When it comes to social media, success can be measured in many different ways. The KPIs we use to gauge performance have a big impact on our ability to understand social media performance, and drive the direction of our social strategy. With the right measures of success, we can plot a social media strategy that continues to grow and return great results. The problem is, most SMBs are measuring social media wrong.
Why SMBs Are Measuring Social Media Wrong
According to a recent survey by Clutch, small businesses currently rank social media as their #1 digital marketing priority. 73% of small businesses currently use or plan to use social media in 2016. That’s an even greater percentage than those that have a company website (65%). Let that sink in for a minute. Small businesses believe that social media is more important than something as basic as having a website. It’s clear that social media is seen as the biggest driver of business in the digital world for small businesses.
It’s great to see small businesses put such great priority on the value that social media offers, but if you can’t measure it, you’re going to have a pretty hard time showing the efforts you’re devoting to social are returning anything. Sadly, only 11.5% of marketers can prove the quantitative impact of social media, according to a survey by Duke University’s Fuqua School of Business, the American Marketing Association, and Deloitte.
So how are SMBs measuring social media success? According to the same Clutch survey, most track success by views, followed by posts, interactions, audience growth, and shares. Alarmingly, 8% don’t measure and 5% aren’t even certain how to.
While many of these metrics each give insight into the performance and even return from their social media efforts, many of those show that small businesses are measuring social media wrong.
Measuring success by views may tell you how many people viewed what you posted, but does it really tell you if you were successful? Views alone tell very little about the impact of a social message. Were they views from the people that you wanted or just a bot clicking your links? A deeper dive is necessary to understand more about viewership and this metric alone doesn’t show success.
Measuring posts as a metric of success is just silly. Do some honestly believe that they’re more successful if they post 10 times than if they post 5 times? If all posts were created equal and you got the same return every time this might be true, but in the real world it doesn’t work this way. There are countless other factors that impact the success of a post and post count alone has almost no impact on the overall success of your social media efforts. While it seems almost absurd to measure success in this manner, it’s scary to see that this metric is tied for 2nd as the most favored indicator of success for SMBs.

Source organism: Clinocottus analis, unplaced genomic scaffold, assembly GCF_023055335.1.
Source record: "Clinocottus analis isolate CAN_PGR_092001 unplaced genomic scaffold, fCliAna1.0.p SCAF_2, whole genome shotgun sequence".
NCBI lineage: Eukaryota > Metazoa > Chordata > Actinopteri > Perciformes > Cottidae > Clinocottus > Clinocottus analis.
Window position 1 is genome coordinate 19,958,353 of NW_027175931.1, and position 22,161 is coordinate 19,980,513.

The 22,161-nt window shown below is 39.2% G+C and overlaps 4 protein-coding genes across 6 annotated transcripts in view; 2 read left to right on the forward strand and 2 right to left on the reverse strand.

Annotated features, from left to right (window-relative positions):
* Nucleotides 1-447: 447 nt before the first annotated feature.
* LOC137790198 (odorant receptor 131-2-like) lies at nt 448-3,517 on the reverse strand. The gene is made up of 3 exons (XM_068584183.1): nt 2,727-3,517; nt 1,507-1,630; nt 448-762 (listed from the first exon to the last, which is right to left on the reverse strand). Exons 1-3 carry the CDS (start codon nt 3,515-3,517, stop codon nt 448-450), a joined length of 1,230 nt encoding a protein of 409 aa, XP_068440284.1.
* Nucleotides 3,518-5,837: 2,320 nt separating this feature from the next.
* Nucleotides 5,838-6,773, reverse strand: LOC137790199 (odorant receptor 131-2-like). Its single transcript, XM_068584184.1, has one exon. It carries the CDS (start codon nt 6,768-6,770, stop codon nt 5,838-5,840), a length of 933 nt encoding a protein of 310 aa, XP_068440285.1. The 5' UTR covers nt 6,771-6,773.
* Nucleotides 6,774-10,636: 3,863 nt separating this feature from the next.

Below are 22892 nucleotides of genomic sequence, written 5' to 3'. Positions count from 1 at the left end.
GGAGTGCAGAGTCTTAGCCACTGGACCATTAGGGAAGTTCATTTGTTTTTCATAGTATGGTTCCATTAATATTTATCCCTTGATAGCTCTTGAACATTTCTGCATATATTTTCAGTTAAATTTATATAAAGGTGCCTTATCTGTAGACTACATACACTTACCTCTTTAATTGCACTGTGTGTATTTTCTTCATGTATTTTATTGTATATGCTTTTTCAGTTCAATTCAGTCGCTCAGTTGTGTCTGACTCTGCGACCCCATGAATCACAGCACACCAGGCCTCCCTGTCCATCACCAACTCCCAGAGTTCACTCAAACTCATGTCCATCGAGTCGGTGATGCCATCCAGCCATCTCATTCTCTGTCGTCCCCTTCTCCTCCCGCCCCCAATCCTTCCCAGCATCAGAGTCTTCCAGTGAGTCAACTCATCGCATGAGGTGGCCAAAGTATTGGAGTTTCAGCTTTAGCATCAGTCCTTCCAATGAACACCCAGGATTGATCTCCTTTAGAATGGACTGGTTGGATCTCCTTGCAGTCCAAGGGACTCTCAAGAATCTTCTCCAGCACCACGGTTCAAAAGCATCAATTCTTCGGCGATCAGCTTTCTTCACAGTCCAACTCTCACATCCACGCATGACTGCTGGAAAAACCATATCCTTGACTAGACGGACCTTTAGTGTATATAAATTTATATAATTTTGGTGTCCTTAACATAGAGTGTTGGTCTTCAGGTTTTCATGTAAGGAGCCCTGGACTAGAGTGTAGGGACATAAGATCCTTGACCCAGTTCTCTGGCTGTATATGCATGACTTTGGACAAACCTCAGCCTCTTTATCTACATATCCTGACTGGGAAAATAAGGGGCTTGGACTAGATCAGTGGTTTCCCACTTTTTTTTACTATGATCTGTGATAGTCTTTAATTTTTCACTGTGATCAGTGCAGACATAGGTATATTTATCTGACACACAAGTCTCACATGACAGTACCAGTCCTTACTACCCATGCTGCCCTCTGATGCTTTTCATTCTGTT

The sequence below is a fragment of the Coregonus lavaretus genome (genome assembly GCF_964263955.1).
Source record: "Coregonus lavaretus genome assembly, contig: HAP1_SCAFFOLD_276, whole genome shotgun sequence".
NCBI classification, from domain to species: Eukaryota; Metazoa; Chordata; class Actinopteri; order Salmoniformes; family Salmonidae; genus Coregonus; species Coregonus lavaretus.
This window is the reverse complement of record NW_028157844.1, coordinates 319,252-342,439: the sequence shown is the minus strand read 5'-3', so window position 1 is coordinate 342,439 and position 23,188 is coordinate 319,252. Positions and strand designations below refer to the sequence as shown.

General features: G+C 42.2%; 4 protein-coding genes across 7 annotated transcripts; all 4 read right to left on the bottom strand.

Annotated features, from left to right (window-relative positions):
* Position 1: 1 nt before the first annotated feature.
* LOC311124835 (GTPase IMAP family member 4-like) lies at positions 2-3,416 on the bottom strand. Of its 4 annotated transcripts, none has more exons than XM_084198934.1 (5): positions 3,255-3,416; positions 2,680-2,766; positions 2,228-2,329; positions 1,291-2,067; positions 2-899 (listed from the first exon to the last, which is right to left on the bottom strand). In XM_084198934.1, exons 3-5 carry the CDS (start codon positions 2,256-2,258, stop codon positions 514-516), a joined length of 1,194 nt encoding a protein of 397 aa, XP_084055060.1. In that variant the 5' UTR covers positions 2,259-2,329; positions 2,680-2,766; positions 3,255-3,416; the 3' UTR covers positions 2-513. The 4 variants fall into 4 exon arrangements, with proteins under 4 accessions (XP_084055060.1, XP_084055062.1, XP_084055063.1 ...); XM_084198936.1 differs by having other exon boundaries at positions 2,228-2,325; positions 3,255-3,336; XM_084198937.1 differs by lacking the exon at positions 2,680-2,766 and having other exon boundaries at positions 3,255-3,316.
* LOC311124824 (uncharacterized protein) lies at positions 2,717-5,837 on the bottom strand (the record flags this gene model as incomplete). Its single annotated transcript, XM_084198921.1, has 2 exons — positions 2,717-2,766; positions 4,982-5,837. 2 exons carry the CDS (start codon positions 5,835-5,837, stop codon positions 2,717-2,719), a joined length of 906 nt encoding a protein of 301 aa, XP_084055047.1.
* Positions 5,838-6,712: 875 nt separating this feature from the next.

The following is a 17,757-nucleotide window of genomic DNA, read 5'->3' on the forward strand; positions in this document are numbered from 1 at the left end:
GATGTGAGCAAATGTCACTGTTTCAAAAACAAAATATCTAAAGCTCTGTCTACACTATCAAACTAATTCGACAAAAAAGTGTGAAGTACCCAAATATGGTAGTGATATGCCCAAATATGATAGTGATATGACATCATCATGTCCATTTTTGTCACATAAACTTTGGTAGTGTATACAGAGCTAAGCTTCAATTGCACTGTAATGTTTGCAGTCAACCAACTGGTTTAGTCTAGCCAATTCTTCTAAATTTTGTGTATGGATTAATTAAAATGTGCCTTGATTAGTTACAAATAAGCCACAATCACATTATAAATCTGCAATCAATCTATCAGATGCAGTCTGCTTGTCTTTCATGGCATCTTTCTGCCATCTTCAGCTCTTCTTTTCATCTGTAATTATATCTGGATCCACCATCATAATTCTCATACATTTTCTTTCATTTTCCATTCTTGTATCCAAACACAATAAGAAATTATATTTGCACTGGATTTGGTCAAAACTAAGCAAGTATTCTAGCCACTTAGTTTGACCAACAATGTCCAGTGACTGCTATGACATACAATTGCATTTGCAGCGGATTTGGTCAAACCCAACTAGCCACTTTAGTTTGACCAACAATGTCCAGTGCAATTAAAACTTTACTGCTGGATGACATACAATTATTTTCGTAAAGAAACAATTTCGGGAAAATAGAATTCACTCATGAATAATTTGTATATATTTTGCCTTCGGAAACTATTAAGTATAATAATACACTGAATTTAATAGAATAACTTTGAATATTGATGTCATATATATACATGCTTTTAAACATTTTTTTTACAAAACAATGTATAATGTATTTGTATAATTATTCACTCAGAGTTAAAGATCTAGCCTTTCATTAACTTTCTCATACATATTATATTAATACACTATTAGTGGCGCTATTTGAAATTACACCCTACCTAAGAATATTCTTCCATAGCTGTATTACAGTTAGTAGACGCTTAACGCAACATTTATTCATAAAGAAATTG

Interaction and audience growth are good metrics to measure success by, but you’ll want to make sure you’re identifying who the interactions are from and insure that the audience growth is coming from people that fit within your target audience. Millions of interactions and huge follower growth means little if it’s from people or bots that will never show interest in what you offer.
Social share count tell you little about the success of your social media strategy. Like posts, interactions, and audience growth, just because you saw millions of shares doesn’t mean they brought the desired outcome. Stop measuring success this way.
Here’s an example of why shares are poor measure of success. As you can see below, this tweet seems super successful with 2194 retweets! But with just 25 clicks, the reality is that it failed to get people to carry out the intended action, which was to go and view the article in the message link. Success is defined by deeper metrics than simple social shares.
As we can see, most SMBs are measuring social media wrong by choosing KPIs that tell them little about actual success.
The right metrics to measure social success varies. There’s no ‘one size fits all’ system to gauging the performance of your social initiatives. Instead, you should first define the desired result of your particular campaign and messages, then match them to the metrics that will best show how your campaign achieved the results you were driving for.
By picking more meaningful metrics to measure your social programs, you can gain a better understanding of where you hit and where you missed. This allows greater ability to identify where changes are required and will help you to see ways of gaining even better results from your social efforts. Stop measuring social media wrong. Identify KPIs that make the most sense for each execution and you’ll be on path to even better results from your social media investment.